Beer parlour operators decry low patronage during this festiveperiod




A trip to some beer parlours in Lagos, has revealed that their operators recorded poor patronage this yuletide.
It was observed that the number of people, who usually relaxed and
socialised at some bars and joints in the evenings, has reduced drastically at yuletide.
Mrs Chioma Nwanze, a beer parlour owner, lamented the fall in the number of customers this festive period due to the parlous state of the economy.
“Many of us are no longer making it because there is no money in town, yet the prices of beer from brewers keep on increasing.
“Soon, many of us may have to return to our villages because of poor records of sales in Lagos.
“Sustaining our families is becoming a herculean task. There are rents and school fees to pay, in addition to feeding,” she said.
Another pub operator, Mrs Chiamaka Chukwuma, said that not many people were coming out to booze these days.
“A few of them, who come out now go for the cheapest brands of beer; take just one or two bottles and leave.
“Some people even buy on credit with the promise to pay at month’s end; when they are to pay, some of them start to dodge to evade payment”.
Chukwuma added that in the past, he continued to sell till about 12 midnight at festive period but not anymore.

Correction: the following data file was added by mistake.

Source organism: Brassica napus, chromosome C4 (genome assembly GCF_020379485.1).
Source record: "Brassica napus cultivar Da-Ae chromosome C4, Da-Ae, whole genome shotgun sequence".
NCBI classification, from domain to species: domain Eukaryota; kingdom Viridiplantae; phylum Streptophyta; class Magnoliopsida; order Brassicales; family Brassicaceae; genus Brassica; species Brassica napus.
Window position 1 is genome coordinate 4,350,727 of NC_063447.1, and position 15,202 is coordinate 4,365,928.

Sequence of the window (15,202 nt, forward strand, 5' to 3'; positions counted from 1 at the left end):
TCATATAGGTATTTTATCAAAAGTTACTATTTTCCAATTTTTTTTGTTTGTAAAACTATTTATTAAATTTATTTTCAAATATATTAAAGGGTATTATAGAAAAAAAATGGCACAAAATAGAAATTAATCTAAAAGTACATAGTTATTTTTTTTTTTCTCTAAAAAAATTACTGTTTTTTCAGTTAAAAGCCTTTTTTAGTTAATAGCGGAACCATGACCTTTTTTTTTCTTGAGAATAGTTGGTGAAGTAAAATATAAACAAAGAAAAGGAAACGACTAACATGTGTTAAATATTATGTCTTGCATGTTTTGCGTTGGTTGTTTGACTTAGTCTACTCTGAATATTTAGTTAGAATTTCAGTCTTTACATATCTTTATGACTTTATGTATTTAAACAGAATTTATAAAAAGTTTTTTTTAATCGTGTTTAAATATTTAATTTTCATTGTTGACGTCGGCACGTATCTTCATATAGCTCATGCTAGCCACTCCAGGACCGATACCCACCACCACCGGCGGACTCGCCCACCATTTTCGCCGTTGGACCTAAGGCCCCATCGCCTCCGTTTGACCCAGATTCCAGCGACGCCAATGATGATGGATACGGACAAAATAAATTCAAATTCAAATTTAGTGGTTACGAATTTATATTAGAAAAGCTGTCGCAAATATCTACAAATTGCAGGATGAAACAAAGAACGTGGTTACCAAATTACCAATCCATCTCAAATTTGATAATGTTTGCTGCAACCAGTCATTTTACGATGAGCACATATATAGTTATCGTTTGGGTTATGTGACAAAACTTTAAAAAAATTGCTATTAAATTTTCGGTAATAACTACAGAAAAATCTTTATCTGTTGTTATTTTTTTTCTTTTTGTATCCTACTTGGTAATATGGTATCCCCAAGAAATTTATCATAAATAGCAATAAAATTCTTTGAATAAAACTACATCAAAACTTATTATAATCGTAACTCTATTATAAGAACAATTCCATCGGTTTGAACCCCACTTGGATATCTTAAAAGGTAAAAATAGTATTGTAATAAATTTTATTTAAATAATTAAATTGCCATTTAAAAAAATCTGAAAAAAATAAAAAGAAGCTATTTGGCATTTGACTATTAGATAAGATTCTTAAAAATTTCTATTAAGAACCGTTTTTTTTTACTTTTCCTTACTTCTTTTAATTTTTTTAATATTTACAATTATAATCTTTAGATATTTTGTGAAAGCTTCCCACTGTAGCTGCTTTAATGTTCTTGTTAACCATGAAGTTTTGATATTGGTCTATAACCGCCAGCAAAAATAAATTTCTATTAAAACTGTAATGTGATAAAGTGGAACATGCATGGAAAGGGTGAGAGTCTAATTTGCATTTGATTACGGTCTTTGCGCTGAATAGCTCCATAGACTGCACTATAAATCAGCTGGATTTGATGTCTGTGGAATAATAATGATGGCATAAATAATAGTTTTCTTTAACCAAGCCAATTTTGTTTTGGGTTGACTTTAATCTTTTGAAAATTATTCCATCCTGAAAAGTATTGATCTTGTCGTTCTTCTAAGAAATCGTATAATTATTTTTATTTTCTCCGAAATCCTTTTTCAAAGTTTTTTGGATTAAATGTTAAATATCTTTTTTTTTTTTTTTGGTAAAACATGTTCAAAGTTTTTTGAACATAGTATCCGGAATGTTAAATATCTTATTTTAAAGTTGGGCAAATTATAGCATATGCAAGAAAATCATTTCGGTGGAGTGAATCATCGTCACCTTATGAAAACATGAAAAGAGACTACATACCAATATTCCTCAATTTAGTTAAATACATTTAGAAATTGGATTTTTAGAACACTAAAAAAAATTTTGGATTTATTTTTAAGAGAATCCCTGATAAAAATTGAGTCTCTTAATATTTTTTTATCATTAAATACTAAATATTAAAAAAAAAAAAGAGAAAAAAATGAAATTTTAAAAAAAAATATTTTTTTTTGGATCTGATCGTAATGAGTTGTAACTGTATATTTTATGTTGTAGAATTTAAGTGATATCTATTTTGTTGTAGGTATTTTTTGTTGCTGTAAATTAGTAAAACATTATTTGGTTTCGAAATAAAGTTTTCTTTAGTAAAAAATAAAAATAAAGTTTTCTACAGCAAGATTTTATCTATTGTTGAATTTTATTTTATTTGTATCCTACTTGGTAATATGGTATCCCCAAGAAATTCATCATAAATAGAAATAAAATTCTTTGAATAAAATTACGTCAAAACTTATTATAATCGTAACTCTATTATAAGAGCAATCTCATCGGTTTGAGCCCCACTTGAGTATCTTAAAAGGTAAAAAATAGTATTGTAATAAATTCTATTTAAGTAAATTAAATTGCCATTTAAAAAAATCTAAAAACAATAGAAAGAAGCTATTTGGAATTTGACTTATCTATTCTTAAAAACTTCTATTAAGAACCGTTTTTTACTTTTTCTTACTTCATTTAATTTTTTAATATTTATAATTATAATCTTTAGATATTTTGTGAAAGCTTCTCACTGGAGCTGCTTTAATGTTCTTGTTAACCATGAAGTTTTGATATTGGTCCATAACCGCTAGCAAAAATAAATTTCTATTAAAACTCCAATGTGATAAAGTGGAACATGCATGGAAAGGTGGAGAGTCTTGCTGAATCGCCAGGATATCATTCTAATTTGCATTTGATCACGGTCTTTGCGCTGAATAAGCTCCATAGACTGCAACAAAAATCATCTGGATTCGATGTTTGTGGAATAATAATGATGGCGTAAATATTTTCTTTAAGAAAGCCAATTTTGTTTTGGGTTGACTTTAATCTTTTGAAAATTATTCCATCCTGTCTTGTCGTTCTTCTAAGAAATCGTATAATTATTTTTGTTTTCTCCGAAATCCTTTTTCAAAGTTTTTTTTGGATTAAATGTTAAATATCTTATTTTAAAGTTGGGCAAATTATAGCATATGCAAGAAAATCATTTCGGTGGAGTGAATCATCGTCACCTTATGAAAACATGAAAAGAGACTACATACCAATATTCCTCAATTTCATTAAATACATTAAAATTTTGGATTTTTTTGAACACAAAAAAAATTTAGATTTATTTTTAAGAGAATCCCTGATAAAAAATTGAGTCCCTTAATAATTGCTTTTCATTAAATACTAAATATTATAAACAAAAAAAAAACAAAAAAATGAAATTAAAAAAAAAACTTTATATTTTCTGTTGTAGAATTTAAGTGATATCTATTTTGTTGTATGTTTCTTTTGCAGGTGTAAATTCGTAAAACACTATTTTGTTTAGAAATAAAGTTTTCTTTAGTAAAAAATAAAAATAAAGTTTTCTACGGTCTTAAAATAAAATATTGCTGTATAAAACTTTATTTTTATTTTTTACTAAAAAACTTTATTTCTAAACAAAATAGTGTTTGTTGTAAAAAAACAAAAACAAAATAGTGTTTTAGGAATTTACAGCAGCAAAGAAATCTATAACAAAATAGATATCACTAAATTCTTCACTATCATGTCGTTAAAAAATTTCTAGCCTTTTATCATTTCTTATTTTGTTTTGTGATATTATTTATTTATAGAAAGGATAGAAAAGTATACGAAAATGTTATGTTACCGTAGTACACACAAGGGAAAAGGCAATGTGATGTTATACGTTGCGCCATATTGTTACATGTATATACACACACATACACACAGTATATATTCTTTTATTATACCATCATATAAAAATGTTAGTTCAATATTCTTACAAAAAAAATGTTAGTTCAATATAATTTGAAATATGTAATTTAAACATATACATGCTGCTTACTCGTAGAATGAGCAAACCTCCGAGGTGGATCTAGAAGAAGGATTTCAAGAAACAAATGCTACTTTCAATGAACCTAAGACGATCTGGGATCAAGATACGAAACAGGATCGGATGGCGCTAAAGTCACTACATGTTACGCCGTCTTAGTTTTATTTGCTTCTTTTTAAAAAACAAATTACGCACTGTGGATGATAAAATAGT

Some others who usually visit joints after work, also revealed that the purpose of doing so was to relax and get relieved of tension.
According to Mr Okon Edem, a businessman, drinking at the end of the day’s work with his friends makes him comfortable.
“I do not take more than two bottles of Guinness to relax. Alcohol is very good for the body but it is getting costlier.
“I am thinking of the next line of action, maybe to quit drinking but I do not think I can do that.
“Again, we discuss politics to catch up with the happenings in the country, so that we get the update of issues,” he said.
Olabisi Adebayo, a civil servant, said that with this economic recession, he had to take at least one bottle of beer to make him sleep.
According to Ben Okechukwu, a businessman, drinking beer is part of a man’s life and for men to hang out with friends, they must drink beer.
“I cannot befriend a guy, who does not drink because I can’t be drinking beer and the person will be drinking soft drink.
“Men patronise beer parlours to also socialise, take girlfriends or their wives out but not these days; I sit alone to drink, there is no money to throw about,” he said.

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